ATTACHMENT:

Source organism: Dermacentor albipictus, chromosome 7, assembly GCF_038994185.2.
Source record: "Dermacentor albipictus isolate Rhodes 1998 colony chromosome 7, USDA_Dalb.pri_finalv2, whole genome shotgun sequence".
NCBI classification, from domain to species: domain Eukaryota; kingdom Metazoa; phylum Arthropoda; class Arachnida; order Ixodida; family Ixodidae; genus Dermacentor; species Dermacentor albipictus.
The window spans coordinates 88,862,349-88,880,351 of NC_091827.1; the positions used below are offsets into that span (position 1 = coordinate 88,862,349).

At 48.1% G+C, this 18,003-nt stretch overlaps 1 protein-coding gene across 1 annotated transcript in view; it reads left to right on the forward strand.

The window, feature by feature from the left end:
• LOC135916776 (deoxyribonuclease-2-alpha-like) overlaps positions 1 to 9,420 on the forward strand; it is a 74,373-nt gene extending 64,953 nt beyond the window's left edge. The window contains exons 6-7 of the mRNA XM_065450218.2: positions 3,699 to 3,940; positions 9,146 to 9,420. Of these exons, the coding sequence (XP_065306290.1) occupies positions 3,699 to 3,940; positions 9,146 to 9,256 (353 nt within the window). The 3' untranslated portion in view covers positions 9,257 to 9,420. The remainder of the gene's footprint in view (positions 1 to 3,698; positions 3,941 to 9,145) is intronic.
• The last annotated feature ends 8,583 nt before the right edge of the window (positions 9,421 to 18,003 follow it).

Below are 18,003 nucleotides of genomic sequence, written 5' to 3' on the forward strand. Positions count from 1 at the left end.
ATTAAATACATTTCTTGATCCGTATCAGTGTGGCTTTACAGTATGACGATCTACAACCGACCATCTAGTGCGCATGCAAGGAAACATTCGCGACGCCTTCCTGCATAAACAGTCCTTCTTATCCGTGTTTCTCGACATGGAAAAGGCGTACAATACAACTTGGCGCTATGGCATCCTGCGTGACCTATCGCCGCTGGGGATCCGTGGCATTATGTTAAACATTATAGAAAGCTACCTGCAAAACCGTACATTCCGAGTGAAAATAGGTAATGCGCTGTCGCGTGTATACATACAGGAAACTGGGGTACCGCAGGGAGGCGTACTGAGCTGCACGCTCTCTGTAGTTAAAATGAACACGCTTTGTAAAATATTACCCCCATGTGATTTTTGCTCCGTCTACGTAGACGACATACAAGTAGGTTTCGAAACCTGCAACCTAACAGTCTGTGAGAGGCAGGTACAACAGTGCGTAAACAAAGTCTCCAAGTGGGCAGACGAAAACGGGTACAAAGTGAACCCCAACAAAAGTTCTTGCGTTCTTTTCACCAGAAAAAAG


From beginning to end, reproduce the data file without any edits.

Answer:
Source organism: Dermacentor albipictus, chromosome 7, assembly GCF_038994185.2.
Source record: "Dermacentor albipictus isolate Rhodes 1998 colony chromosome 7, USDA_Dalb.pri_finalv2, whole genome shotgun sequence".
NCBI classification, from domain to species: domain Eukaryota; kingdom Metazoa; phylum Arthropoda; class Arachnida; order Ixodida; family Ixodidae; genus Dermacentor; species Dermacentor albipictus.
The window spans coordinates 88,862,349-88,880,351 of NC_091827.1; the positions used below are offsets into that span (position 1 = coordinate 88,862,349).

At 48.1% G+C, this 18,003-nt stretch overlaps 1 protein-coding gene across 1 annotated transcript in view; it reads left to right on the forward strand.

The window, feature by feature from the left end:
• LOC135916776 (deoxyribonuclease-2-alpha-like) overlaps positions 1 to 9,420 on the forward strand; it is a 74,373-nt gene extending 64,953 nt beyond the window's left edge. The window contains exons 6-7 of the mRNA XM_065450218.2: positions 3,699 to 3,940; positions 9,146 to 9,420. Of these exons, the coding sequence (XP_065306290.1) occupies positions 3,699 to 3,940; positions 9,146 to 9,256 (353 nt within the window). The 3' untranslated portion in view covers positions 9,257 to 9,420. The remainder of the gene's footprint in view (positions 1 to 3,698; positions 3,941 to 9,145) is intronic.
• The last annotated feature ends 8,583 nt before the right edge of the window (positions 9,421 to 18,003 follow it).

Below are 18,003 nucleotides of genomic sequence, written 5' to 3' on the forward strand. Positions count from 1 at the left end.
ATTAAATACATTTCTTGATCCGTATCAGTGTGGCTTTACAGTATGACGATCTACAACCGACCATCTAGTGCGCATGCAAGGAAACATTCGCGACGCCTTCCTGCATAAACAGTCCTTCTTATCCGTGTTTCTCGACATGGAAAAGGCGTACAATACAACTTGGCGCTATGGCATCCTGCGTGACCTATCGCCGCTGGGGATCCGTGGCATTATGTTAAACATTATAGAAAGCTACCTGCAAAACCGTACATTCCGAGTGAAAATAGGTAATGCGCTGTCGCGTGTATACATACAGGAAACTGGGGTACCGCAGGGAGGCGTACTGAGCTGCACGCTCTCTGTAGTTAAAATGAACACGCTTTGTAAAATATTACCCCCATGTGATTTTTGCTCCGTCTACGTAGACGACATACAAGTAGGTTTCGAAACCTGCAACCTAACAGTCTGTGAGAGGCAGGTACAACAGTGCGTAAACAAAGTCTCCAAGTGGGCAGACGAAAACGGGTACAAAGTGAACCCCAACAAAAGTTCTTGCGTTCTTTTCACCAGAAAAAAG